The Caucasian Brown breed includes three conformational and performance types: dairy, dairy-beef, and beef-dairy. In most herds the dairy-beef animals , predominate. This basic type was inherited from the Swiss Brown. Nevertheless, in some herds in the vicinity of Yerevan, most cows are of the dairy type. For example, in the herd that belongs to Kuibyshev collective farm in Abovyan district they account for 74.2% of all stock; at Shaumyan collective farm in Shaumyan district they account for 76.0%. At these farms the cows produce 23.5% more milk than the dairy-beef cows and 61.1% more than the beef-dairy cows. In some breeding farms the mature cows produce . over 4000 kg of milk. The milk yield of 792 mature cows of the dairy type was 4160 kg with 3.78% fat, and of 898 dairy-beef cows 3367 kg with 3.84% fat. The live weight of dairy-type cows is 453-514 kg, that of the dairy-beef cows 470-529 kg and of the beef-dairy cows 514-541 kg. The dairy-type cows are superior to the other types in food conversion.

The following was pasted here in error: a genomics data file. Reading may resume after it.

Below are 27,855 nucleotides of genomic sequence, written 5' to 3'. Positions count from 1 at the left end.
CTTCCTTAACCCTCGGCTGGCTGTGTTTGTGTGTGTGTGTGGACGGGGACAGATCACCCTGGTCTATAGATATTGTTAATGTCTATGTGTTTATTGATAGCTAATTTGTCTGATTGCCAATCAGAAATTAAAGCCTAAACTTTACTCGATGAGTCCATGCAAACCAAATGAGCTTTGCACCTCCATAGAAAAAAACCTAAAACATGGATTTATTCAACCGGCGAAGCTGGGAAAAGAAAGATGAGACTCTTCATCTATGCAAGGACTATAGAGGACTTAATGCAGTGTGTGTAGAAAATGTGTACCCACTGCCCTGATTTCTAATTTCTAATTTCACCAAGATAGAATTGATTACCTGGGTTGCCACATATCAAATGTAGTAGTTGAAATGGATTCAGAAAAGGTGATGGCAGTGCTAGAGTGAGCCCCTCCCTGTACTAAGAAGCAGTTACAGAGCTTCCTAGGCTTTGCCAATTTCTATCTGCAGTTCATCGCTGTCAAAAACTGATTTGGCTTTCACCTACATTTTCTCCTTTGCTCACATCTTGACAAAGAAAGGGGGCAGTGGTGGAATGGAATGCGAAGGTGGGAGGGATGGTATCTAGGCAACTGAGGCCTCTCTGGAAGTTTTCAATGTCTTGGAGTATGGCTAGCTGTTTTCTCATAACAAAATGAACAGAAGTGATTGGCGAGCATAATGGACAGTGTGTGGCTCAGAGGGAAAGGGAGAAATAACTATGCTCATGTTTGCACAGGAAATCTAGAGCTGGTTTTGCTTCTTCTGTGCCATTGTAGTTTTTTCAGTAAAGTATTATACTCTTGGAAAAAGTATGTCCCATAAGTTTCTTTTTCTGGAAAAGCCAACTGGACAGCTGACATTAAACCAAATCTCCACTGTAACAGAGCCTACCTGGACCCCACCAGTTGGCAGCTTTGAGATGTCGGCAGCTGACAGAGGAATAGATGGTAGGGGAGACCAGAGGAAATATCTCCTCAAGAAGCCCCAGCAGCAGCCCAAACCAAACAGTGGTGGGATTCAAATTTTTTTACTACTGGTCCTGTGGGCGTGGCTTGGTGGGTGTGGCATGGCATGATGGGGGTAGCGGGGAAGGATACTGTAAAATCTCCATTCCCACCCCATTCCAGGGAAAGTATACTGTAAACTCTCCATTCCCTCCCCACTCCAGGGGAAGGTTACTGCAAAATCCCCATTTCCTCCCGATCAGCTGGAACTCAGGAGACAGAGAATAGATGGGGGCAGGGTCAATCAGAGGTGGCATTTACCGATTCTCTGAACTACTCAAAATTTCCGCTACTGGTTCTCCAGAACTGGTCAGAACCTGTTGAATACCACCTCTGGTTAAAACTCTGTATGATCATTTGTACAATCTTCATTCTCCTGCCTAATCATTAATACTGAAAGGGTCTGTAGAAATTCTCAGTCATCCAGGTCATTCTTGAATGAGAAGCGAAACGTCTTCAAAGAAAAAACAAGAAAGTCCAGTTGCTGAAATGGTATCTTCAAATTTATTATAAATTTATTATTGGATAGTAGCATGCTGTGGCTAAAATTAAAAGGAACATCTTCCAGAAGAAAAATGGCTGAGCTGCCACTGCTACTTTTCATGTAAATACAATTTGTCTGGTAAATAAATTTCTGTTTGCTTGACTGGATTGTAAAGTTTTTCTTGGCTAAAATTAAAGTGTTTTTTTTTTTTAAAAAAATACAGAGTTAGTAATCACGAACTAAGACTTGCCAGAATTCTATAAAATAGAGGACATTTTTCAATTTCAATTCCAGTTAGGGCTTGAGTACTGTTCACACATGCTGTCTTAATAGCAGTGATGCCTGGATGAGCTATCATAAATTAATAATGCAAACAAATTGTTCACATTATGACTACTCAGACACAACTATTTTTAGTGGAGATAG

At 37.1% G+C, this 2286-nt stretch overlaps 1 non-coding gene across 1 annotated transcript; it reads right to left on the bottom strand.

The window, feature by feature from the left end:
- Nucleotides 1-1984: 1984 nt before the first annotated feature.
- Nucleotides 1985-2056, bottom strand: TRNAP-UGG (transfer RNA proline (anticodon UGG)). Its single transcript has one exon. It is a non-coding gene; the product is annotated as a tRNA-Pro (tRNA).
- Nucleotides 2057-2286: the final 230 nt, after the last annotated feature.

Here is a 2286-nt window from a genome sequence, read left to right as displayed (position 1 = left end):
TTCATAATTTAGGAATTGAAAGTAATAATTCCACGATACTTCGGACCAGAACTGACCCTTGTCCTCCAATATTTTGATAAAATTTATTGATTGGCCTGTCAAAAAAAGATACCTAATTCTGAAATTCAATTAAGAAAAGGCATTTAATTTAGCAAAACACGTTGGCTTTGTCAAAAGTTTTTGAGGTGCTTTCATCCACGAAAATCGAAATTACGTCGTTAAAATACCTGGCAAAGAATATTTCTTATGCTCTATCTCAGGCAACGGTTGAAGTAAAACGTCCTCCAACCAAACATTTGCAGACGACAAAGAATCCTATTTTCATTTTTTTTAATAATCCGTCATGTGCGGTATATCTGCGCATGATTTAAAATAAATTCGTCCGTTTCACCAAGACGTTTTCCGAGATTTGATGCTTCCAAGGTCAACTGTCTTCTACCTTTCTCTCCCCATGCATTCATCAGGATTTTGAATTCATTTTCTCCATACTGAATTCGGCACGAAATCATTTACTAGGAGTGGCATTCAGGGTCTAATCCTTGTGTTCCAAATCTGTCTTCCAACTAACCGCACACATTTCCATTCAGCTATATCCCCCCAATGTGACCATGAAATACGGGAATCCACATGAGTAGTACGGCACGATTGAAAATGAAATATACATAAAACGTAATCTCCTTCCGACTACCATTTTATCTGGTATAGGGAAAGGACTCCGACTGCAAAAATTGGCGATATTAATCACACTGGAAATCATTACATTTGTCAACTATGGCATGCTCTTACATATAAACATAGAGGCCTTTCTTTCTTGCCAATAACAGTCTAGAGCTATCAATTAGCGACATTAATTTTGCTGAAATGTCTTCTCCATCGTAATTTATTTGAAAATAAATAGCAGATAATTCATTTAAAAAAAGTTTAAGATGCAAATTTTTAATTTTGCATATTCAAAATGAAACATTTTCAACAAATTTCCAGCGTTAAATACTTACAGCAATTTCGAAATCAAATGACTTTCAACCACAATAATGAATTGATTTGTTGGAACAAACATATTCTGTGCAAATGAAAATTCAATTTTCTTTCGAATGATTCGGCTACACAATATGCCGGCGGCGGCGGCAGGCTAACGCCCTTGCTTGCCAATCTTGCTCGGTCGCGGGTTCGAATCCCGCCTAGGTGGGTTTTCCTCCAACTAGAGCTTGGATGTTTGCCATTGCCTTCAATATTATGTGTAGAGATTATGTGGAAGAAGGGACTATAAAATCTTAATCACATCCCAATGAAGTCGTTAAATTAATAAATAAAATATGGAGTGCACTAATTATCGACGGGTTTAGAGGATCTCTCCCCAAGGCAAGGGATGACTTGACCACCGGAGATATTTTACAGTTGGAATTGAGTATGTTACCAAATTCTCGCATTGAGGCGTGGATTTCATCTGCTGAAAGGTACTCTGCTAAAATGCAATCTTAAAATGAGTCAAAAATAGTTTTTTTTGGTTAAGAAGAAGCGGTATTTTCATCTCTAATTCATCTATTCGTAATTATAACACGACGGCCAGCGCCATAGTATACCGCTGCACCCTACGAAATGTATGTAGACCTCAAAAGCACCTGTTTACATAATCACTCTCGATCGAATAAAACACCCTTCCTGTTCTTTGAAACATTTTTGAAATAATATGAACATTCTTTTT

The programme for the improvement of Caucasian Brown cattle requires a considerable increase in the numbers of the dairy type by pure breeding and by using American Brown Swiss bulls. Mature dairy-type cows should meet the following specifications: milk production in a 305-day lactation of 4000-4500 kg with ,a fat content of 3.80-3.90%, a protein content of 3.35-3.40% and a live weight of 500-550 kg. The dairy animals should preferably be bred on the farms of the lowland areas with the use of year-round housing, as well as on the large mechanized farms and industrial complexes of the mountain areas with the use of cultivated pastures. It is planned to increase the number of the dairy-type cattle at the farms in the lowland area up to 70% of the total number.
There are 3 popular lines in the breed.
Study of the blood antigen alleles in Caucasian Brown cattle of Nagorny Karabakh shows that genes characteristic of the Swiss Brown and Kostroma breeds predominate. The similarity index between Caucasian Brown and Swiss Brown and Kostroma cattle according to the frequency of the common B-alleles is 0.59 and 0.50 respectively.